Berlin, Wilmersdorf. In this chic area of the German capital, an Iranian store has bread, rice, pistachios, dates and fresh spices on display. Hidden amongst the fruit you can also find Iranian music and books. People come here to buy a taste of their homeland, to talk and gossip. In this small store, everybody knows everybody.
A few streets further on, in a small Iranian bookshop, Abbas Maroufi, one of the best known Iranian writers, is seated at a table next to a telephone. An affable man, he gives me a nod as I enter. In Iran, his magazine, Gardoun (the vault of the sky), was an important voice of criticism against the government until it was banned in 1991. However, his articles criticising the system of power in Iran attracted the anger of the authorities. Maroufi was sent to prison on several occasions. After his last arrest in 1996, he fled Iran; he is currently in exile in Germany. According to Maroufi, it is unacceptable that Tehran can acquire nuclear weapons while not respecting human rights inside of Iran. Some of his compatriots agree with him. Last April, a group of twenty Iranians chained themselves to the Iranian embassy in Berlin, chanting, “No nuclear power for Iran.”
Close to 120,000 Iranians live in Germany. Many of them left Iran after the revolution in 1979. However, they do not live a cloistered existence: there is neither an Iranian enclave, nor an Iranian area of Berlin. This also applies to the rest of Europe – where the Iranian community seems to be perfectly integrated. The principle reason for this thriving existence is the high degree of heterogeneity within the Iranian community. There are a number of cultural organisations, and there are political groups, both supporters and opponents of the regime. According to the Iranians in exile, there are not just doctors, engineers and businessmen in exile, but also artists, all thriving within a community that looks out and speaks to the other communities in Europe.
Abbas Maroufi is a part of this last group. He explains that even if he is giving a precise opinion about the political situation in Iran, he is above all a writer. In his magazine, there is a huge variety of work: well known Iranian poets jostle with comic book authors; Rumi has to fight for space with comic books like Persepolis by Marjane Satrapi.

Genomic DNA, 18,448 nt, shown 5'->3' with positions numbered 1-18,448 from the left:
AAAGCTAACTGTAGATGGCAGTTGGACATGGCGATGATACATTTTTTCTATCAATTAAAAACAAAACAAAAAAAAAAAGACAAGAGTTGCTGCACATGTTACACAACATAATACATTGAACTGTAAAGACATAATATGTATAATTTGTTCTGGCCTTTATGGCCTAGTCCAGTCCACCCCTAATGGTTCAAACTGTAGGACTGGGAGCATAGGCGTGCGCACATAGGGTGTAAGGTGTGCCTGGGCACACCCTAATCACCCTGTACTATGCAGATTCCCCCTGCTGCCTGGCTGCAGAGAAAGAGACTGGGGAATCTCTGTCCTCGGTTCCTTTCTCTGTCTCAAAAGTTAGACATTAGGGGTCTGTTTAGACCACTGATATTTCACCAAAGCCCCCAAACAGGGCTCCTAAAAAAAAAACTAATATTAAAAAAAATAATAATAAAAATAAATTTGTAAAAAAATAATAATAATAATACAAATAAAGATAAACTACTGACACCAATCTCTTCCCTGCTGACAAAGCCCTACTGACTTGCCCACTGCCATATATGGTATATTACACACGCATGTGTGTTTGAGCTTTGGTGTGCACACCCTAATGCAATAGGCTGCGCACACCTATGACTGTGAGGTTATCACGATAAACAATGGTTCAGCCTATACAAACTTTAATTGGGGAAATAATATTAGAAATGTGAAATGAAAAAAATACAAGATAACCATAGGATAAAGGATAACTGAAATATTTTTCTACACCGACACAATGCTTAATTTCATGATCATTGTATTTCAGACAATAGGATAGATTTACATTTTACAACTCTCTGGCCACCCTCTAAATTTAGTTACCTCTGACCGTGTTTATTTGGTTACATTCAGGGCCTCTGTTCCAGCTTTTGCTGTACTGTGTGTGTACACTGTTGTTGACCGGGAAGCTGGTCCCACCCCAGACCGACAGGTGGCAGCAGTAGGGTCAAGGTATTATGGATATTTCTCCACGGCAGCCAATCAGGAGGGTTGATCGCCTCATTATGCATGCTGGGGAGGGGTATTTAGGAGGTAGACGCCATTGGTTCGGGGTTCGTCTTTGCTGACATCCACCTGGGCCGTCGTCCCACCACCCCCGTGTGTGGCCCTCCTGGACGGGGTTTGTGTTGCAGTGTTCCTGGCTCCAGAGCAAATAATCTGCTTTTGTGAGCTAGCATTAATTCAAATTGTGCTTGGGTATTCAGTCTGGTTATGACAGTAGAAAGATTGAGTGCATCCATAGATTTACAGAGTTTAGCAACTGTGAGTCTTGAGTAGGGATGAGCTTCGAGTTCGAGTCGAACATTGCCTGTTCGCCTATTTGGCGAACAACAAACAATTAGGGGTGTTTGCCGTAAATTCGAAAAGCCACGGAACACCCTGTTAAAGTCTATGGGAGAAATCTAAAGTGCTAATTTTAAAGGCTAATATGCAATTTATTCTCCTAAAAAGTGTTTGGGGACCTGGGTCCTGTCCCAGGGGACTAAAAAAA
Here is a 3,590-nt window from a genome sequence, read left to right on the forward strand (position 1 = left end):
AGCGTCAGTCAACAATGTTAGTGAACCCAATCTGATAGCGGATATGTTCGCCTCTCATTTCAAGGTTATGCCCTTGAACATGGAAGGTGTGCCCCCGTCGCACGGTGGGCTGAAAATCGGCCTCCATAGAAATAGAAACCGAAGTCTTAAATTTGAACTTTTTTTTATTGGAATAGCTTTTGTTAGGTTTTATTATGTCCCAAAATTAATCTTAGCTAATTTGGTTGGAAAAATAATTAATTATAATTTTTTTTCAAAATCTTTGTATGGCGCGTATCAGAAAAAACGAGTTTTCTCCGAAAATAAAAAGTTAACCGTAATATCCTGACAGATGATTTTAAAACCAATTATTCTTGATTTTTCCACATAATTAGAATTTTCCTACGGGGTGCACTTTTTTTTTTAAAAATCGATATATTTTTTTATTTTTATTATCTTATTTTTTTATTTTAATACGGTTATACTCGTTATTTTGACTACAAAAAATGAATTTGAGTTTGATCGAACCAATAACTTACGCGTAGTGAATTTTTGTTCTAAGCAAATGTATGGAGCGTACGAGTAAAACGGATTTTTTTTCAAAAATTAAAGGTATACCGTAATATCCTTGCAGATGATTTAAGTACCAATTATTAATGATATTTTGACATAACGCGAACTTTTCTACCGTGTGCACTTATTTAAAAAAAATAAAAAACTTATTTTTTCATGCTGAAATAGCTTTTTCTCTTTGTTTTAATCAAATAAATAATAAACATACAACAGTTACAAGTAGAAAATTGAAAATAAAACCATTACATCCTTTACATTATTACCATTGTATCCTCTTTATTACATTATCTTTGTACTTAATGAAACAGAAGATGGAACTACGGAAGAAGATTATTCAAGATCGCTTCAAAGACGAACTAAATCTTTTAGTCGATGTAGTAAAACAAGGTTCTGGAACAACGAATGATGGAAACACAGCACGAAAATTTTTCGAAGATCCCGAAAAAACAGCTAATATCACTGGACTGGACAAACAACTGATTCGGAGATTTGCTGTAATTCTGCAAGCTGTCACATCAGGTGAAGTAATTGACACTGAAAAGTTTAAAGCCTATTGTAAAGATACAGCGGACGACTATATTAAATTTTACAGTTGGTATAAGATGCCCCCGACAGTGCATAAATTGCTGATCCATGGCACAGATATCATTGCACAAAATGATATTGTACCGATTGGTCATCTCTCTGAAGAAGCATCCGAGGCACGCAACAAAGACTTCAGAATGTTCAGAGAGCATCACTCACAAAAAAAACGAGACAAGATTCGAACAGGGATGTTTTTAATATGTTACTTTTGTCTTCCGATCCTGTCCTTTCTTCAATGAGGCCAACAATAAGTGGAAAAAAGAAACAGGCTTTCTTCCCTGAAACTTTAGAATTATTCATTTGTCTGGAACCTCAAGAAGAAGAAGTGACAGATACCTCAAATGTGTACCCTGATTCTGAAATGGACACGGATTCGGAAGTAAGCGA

Persepolis tells the tale of Satraipi: a young girl suffering under an oppressive regime in Iran who is sent to Austria at the age of 14 to escape the Iran-Iraq war. The heroine of the book goes home at the end of the war, but leaves Iran definitively at the age of 18: her thirst for liberty too great to allow her to stay at home. Today, the illustrations of this Paris-based artist are well known throughout the world. Marjane Satrapi illustrates for Libération in Paris and the New York Times. Her compatriot, the Frankfurt based conceptual artist Parastou Forouhar, has also been a victim of human rights abuses in Iran. Her parents, opponents of the regime, were assassinated in 1998. In her work, Forouhar underlines the importance of fighting for liberty in her country; struggling for the rights of women.
The enemy Ahmadinejad
The new president, Mahmoud Ahmadinejad, has defied the international community with his nuclear program and calls for the destruction of Israel. He remains the spectre that haunts most Iranians in exile. “And to think this pathetic man represents our beautiful country” Forouhar says indignantly. Bahman Nirumand, a renowned writer, formulates this is a more elegant manner, but the message remains the same. After Ahmadinejad became President, he wrote in the German politics magazine Cicero, that Ahmadinejad would be a head of state with “politically untested, completely radical ideas far removed from reality.” Abolhassan Bani Sadr, the first president of the Islamic Republic, who is in exile in France, is more extensive in his critique. In a televised interview, he gave “nine reasons to say that the presidential elections do not bode well.”
Maryam Namezie uses information in the public domain to support the struggle for human rights. On her blog, she denounces the arrests of opposition members and journalists in Iraq. Nevertheless, she categorically refuses the idea of a second military intervention. We must not have a “second Iraq,” she writes. She does not hesitate to address herself directly to the American secretary of state, Donald Rumsfeld: “If someone can bring liberty, equality and prosperity to Iran, it is certainly not you. It can only come about through a revolutionary movement in Iran that fights for the fall of the Islamic Republic.” The German-Iranian journalist Navid Kermani, in an article for the Süddeutsche Zeitung, has also signalled the risks of an attack on Iran: he claims it would simply reinforce the regime of the Mullahs. At a protest during the Easter holidays, Bahman Nirumand was explicit. “No new war in the Gulf, no war against Iran.”
The situation remains tense. Ahmadinejad has announced that he will go to Germany in June for the World Cup, which sees the participation of the Iranian national team. His presence is undesirable in the eyes of both the Jewish and the Iranian communities in Berlin. Mahmoud Rafi clarifies the situation: “If Ahmadinejad comes here, he will face a wave of massive protests.”